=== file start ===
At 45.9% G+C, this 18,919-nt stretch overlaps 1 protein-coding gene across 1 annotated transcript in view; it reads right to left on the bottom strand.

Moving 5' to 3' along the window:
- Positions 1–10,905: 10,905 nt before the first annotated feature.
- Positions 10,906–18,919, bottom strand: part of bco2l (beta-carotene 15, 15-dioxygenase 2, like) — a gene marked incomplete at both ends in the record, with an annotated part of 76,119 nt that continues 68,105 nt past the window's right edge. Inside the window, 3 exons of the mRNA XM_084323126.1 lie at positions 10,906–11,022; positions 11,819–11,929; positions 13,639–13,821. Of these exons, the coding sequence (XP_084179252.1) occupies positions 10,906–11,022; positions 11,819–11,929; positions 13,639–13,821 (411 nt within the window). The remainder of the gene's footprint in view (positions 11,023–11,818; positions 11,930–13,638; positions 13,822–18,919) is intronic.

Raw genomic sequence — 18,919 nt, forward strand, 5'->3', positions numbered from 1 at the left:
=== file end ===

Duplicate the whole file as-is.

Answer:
At 45.9% G+C, this 18,919-nt stretch overlaps 1 protein-coding gene across 1 annotated transcript in view; it reads right to left on the bottom strand.

Moving 5' to 3' along the window:
- Positions 1–10,905: 10,905 nt before the first annotated feature.
- Positions 10,906–18,919, bottom strand: part of bco2l (beta-carotene 15, 15-dioxygenase 2, like) — a gene marked incomplete at both ends in the record, with an annotated part of 76,119 nt that continues 68,105 nt past the window's right edge. Inside the window, 3 exons of the mRNA XM_084323126.1 lie at positions 10,906–11,022; positions 11,819–11,929; positions 13,639–13,821. Of these exons, the coding sequence (XP_084179252.1) occupies positions 10,906–11,022; positions 11,819–11,929; positions 13,639–13,821 (411 nt within the window). The remainder of the gene's footprint in view (positions 11,023–11,818; positions 11,930–13,638; positions 13,822–18,919) is intronic.

Raw genomic sequence — 18,919 nt, forward strand, 5'->3', positions numbered from 1 at the left: